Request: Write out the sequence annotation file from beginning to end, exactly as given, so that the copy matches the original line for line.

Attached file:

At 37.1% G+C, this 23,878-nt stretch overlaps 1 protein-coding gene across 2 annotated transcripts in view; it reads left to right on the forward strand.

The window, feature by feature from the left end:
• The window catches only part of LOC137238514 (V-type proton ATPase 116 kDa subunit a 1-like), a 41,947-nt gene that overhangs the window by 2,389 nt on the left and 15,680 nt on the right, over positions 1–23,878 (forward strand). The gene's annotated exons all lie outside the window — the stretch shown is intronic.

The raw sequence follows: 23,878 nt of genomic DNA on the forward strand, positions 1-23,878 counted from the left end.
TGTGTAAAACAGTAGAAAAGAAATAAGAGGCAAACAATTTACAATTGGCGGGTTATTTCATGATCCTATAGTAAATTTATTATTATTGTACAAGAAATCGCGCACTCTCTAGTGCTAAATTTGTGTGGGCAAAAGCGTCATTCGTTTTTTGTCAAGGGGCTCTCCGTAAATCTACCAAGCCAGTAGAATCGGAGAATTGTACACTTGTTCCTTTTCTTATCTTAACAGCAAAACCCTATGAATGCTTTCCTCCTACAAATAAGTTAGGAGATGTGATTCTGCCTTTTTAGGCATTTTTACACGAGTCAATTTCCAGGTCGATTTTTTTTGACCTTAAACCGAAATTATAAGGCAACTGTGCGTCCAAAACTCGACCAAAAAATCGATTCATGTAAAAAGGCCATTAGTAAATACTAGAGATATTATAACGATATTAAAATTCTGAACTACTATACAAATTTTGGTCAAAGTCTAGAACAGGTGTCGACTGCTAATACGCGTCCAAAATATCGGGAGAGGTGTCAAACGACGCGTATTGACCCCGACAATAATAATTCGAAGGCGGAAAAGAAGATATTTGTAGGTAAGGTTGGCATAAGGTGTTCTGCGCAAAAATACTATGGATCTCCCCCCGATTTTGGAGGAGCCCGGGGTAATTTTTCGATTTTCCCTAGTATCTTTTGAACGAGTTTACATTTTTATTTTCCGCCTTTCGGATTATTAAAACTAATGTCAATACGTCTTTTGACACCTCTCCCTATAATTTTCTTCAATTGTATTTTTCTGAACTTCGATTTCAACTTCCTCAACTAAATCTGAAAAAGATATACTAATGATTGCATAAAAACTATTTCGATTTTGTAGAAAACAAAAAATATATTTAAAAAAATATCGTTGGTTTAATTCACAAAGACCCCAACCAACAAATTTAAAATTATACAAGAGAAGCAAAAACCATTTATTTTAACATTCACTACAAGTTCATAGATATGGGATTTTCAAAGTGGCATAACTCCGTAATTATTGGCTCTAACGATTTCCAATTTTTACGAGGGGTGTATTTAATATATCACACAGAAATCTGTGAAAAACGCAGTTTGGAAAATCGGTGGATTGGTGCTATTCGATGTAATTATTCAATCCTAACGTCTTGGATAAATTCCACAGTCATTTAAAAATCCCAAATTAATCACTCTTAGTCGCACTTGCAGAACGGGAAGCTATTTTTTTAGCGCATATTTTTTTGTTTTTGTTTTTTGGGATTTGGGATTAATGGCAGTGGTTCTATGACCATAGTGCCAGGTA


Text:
At 37.1% G+C, this 23,878-nt stretch overlaps 1 protein-coding gene across 2 annotated transcripts in view; it reads left to right on the forward strand.

The window, feature by feature from the left end:
• The window catches only part of LOC137238514 (V-type proton ATPase 116 kDa subunit a 1-like), a 41,947-nt gene that overhangs the window by 2,389 nt on the left and 15,680 nt on the right, over positions 1–23,878 (forward strand). The gene's annotated exons all lie outside the window — the stretch shown is intronic.

The raw sequence follows: 23,878 nt of genomic DNA on the forward strand, positions 1-23,878 counted from the left end.
TGTGTAAAACAGTAGAAAAGAAATAAGAGGCAAACAATTTACAATTGGCGGGTTATTTCATGATCCTATAGTAAATTTATTATTATTGTACAAGAAATCGCGCACTCTCTAGTGCTAAATTTGTGTGGGCAAAAGCGTCATTCGTTTTTTGTCAAGGGGCTCTCCGTAAATCTACCAAGCCAGTAGAATCGGAGAATTGTACACTTGTTCCTTTTCTTATCTTAACAGCAAAACCCTATGAATGCTTTCCTCCTACAAATAAGTTAGGAGATGTGATTCTGCCTTTTTAGGCATTTTTACACGAGTCAATTTCCAGGTCGATTTTTTTTGACCTTAAACCGAAATTATAAGGCAACTGTGCGTCCAAAACTCGACCAAAAAATCGATTCATGTAAAAAGGCCATTAGTAAATACTAGAGATATTATAACGATATTAAAATTCTGAACTACTATACAAATTTTGGTCAAAGTCTAGAACAGGTGTCGACTGCTAATACGCGTCCAAAATATCGGGAGAGGTGTCAAACGACGCGTATTGACCCCGACAATAATAATTCGAAGGCGGAAAAGAAGATATTTGTAGGTAAGGTTGGCATAAGGTGTTCTGCGCAAAAATACTATGGATCTCCCCCCGATTTTGGAGGAGCCCGGGGTAATTTTTCGATTTTCCCTAGTATCTTTTGAACGAGTTTACATTTTTATTTTCCGCCTTTCGGATTATTAAAACTAATGTCAATACGTCTTTTGACACCTCTCCCTATAATTTTCTTCAATTGTATTTTTCTGAACTTCGATTTCAACTTCCTCAACTAAATCTGAAAAAGATATACTAATGATTGCATAAAAACTATTTCGATTTTGTAGAAAACAAAAAATATATTTAAAAAAATATCGTTGGTTTAATTCACAAAGACCCCAACCAACAAATTTAAAATTATACAAGAGAAGCAAAAACCATTTATTTTAACATTCACTACAAGTTCATAGATATGGGATTTTCAAAGTGGCATAACTCCGTAATTATTGGCTCTAACGATTTCCAATTTTTACGAGGGGTGTATTTAATATATCACACAGAAATCTGTGAAAAACGCAGTTTGGAAAATCGGTGGATTGGTGCTATTCGATGTAATTATTCAATCCTAACGTCTTGGATAAATTCCACAGTCATTTAAAAATCCCAAATTAATCACTCTTAGTCGCACTTGCAGAACGGGAAGCTATTTTTTTAGCGCATATTTTTTTGTTTTTGTTTTTTGGGATTTGGGATTAATGGCAGTGGTTCTATGACCATAGTGCCAGGTA